CPA is the organization representing 81 news publishers with 160 local publications spread across Australia. The CPA has been authorized by the ACCC to work with Facebook and Google in reclaiming money from digital platforms.
What opportunities for other countries?
Facebook finally had to give in to sit down at the negotiating table with news agencies in Australia. (Photo: CEO Mark Zuckerberg of Facebook and CEO Robert Thomson of News Corp.)
Australia has paved the way for countries like the US, UK or France to figure out how to monetize Facebook and Google or at least put pressure on Big Tech to share the pie more evenly.
This pressure has somewhat worked outside of Australia. Accordingly, Google has to implement News Showcase as a way to pay content royalties to the press with an initial commitment of about $1 billion. This feature is currently available in eight countries: the UK, Australia, Germany, Brazil, Argentina, Italy, Czech Republic and India.
Facebook is also rolling out a News section in the UK with an undisclosed fee for news royalties. This social network is planning to invest $1 billion over the next three years to support journalism globally.
This means that press agencies in Vietnam will also be included in the plans of Facebook and Google. But to make this process go faster, a draft law that forces cross-border platforms to pay news agencies is something to be reckoned with.
At least the authorities need to tighten the operation of Facebook and Google in Vietnam according to the existing regulations on taxes, the Law on Cybersecurity and the Law on Competition. Only then will Big Tech sit down to the negotiating table to come to an agreement that will bring fairness to the content publishing industry in general and the press in particular.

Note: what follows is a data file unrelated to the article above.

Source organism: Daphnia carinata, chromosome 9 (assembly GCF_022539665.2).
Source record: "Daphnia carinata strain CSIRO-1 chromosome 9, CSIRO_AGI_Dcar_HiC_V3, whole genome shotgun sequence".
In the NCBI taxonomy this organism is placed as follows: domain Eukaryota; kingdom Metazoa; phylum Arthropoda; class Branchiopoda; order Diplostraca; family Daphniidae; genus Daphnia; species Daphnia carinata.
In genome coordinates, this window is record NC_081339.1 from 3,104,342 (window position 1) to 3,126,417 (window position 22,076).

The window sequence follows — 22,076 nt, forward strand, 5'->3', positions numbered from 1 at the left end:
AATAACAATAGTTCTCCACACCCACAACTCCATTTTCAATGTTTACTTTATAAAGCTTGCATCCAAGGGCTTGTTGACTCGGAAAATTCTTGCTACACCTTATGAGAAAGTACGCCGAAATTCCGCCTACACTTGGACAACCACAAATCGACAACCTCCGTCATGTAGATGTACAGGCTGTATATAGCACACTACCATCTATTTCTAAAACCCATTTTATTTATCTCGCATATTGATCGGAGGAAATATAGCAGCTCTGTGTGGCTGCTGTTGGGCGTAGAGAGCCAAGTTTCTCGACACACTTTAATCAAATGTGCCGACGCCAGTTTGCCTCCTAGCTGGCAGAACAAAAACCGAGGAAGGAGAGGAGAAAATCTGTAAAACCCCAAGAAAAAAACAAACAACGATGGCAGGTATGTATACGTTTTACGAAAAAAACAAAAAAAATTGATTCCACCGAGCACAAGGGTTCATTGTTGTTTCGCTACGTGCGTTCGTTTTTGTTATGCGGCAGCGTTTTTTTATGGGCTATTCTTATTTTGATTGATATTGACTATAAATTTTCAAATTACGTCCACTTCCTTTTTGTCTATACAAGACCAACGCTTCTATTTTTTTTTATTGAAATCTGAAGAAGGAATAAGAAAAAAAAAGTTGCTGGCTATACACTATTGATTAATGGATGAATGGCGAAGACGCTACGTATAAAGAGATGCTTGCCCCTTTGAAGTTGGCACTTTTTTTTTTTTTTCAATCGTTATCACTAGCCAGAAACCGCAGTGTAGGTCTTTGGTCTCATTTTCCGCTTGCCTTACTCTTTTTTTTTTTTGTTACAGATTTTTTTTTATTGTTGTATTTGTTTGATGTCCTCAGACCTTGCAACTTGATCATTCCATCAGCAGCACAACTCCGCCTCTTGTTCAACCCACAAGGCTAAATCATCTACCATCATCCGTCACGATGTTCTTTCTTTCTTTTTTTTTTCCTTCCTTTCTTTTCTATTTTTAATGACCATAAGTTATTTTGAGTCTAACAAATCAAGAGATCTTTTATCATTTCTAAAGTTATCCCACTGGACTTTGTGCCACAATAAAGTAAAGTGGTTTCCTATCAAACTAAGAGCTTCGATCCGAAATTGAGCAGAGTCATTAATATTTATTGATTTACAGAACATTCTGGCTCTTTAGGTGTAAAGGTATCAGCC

Nguyen Truong Son, Standing Vice President and General Secretary of the Vietnam Advertising Association, said: "More than 80% of advertising revenue falls into the hands of Facebook and Google." The advertising pie of Vietnam's online newspapers is increasingly being encroached on by cross-border platforms such as Facebook and Google while these platforms rely a lot on the information of electronic newspapers, which is shared by users.
The leader of a local newspaper said that it seems that Google has a policy of loosening the payment for Vietnamese electronic newspapers, but Facebook is a stingy "guy" who is making money on the backs of Vietnamese electronic newspapers and their pay is so low that the newspapers no longer care. This is unacceptable. However, if Vietnamese online newspapers do not join hands like other countries, Facebook will still make money on their backs.
As the world is curbing the influence of tech giants, this presents an opportunity for Vietnamese social networks to create a foothold by finding their own directions.
From September 15, cross-border platforms such as Facebook and Google will have to remove ads in violation of regulations within 24 hours after receiving a notice from the Ministry of Communications and Information.